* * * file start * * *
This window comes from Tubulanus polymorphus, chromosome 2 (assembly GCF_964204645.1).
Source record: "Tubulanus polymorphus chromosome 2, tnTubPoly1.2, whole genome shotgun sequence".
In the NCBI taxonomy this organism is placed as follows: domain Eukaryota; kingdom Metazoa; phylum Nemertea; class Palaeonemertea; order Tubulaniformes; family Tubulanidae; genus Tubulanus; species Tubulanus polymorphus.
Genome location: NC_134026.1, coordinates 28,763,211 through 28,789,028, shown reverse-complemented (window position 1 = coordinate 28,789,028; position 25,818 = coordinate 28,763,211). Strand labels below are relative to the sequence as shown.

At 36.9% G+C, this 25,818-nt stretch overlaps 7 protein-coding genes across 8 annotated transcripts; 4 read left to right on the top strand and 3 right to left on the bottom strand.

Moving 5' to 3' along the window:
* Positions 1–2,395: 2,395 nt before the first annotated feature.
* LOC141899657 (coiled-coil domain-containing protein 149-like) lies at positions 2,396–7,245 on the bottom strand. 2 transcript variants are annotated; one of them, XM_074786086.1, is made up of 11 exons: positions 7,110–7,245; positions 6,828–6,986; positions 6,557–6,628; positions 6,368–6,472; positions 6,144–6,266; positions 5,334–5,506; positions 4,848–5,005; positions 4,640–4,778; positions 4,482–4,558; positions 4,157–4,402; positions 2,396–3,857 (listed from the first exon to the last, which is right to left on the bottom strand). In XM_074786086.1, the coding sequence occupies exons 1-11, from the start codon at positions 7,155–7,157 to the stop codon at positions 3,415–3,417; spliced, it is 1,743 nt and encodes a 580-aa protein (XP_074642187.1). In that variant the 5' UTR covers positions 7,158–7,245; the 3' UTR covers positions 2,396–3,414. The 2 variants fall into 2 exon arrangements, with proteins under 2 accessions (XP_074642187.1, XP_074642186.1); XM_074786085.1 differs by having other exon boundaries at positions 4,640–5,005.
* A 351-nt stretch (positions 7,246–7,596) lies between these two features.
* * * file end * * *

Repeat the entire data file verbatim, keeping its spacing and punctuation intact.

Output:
This window comes from Tubulanus polymorphus, chromosome 2 (assembly GCF_964204645.1).
Source record: "Tubulanus polymorphus chromosome 2, tnTubPoly1.2, whole genome shotgun sequence".
In the NCBI taxonomy this organism is placed as follows: domain Eukaryota; kingdom Metazoa; phylum Nemertea; class Palaeonemertea; order Tubulaniformes; family Tubulanidae; genus Tubulanus; species Tubulanus polymorphus.
Genome location: NC_134026.1, coordinates 28,763,211 through 28,789,028, shown reverse-complemented (window position 1 = coordinate 28,789,028; position 25,818 = coordinate 28,763,211). Strand labels below are relative to the sequence as shown.

At 36.9% G+C, this 25,818-nt stretch overlaps 7 protein-coding genes across 8 annotated transcripts; 4 read left to right on the top strand and 3 right to left on the bottom strand.

Moving 5' to 3' along the window:
* Positions 1–2,395: 2,395 nt before the first annotated feature.
* LOC141899657 (coiled-coil domain-containing protein 149-like) lies at positions 2,396–7,245 on the bottom strand. 2 transcript variants are annotated; one of them, XM_074786086.1, is made up of 11 exons: positions 7,110–7,245; positions 6,828–6,986; positions 6,557–6,628; positions 6,368–6,472; positions 6,144–6,266; positions 5,334–5,506; positions 4,848–5,005; positions 4,640–4,778; positions 4,482–4,558; positions 4,157–4,402; positions 2,396–3,857 (listed from the first exon to the last, which is right to left on the bottom strand). In XM_074786086.1, the coding sequence occupies exons 1-11, from the start codon at positions 7,155–7,157 to the stop codon at positions 3,415–3,417; spliced, it is 1,743 nt and encodes a 580-aa protein (XP_074642187.1). In that variant the 5' UTR covers positions 7,158–7,245; the 3' UTR covers positions 2,396–3,414. The 2 variants fall into 2 exon arrangements, with proteins under 2 accessions (XP_074642187.1, XP_074642186.1); XM_074786085.1 differs by having other exon boundaries at positions 4,640–5,005.
* A 351-nt stretch (positions 7,246–7,596) lies between these two features.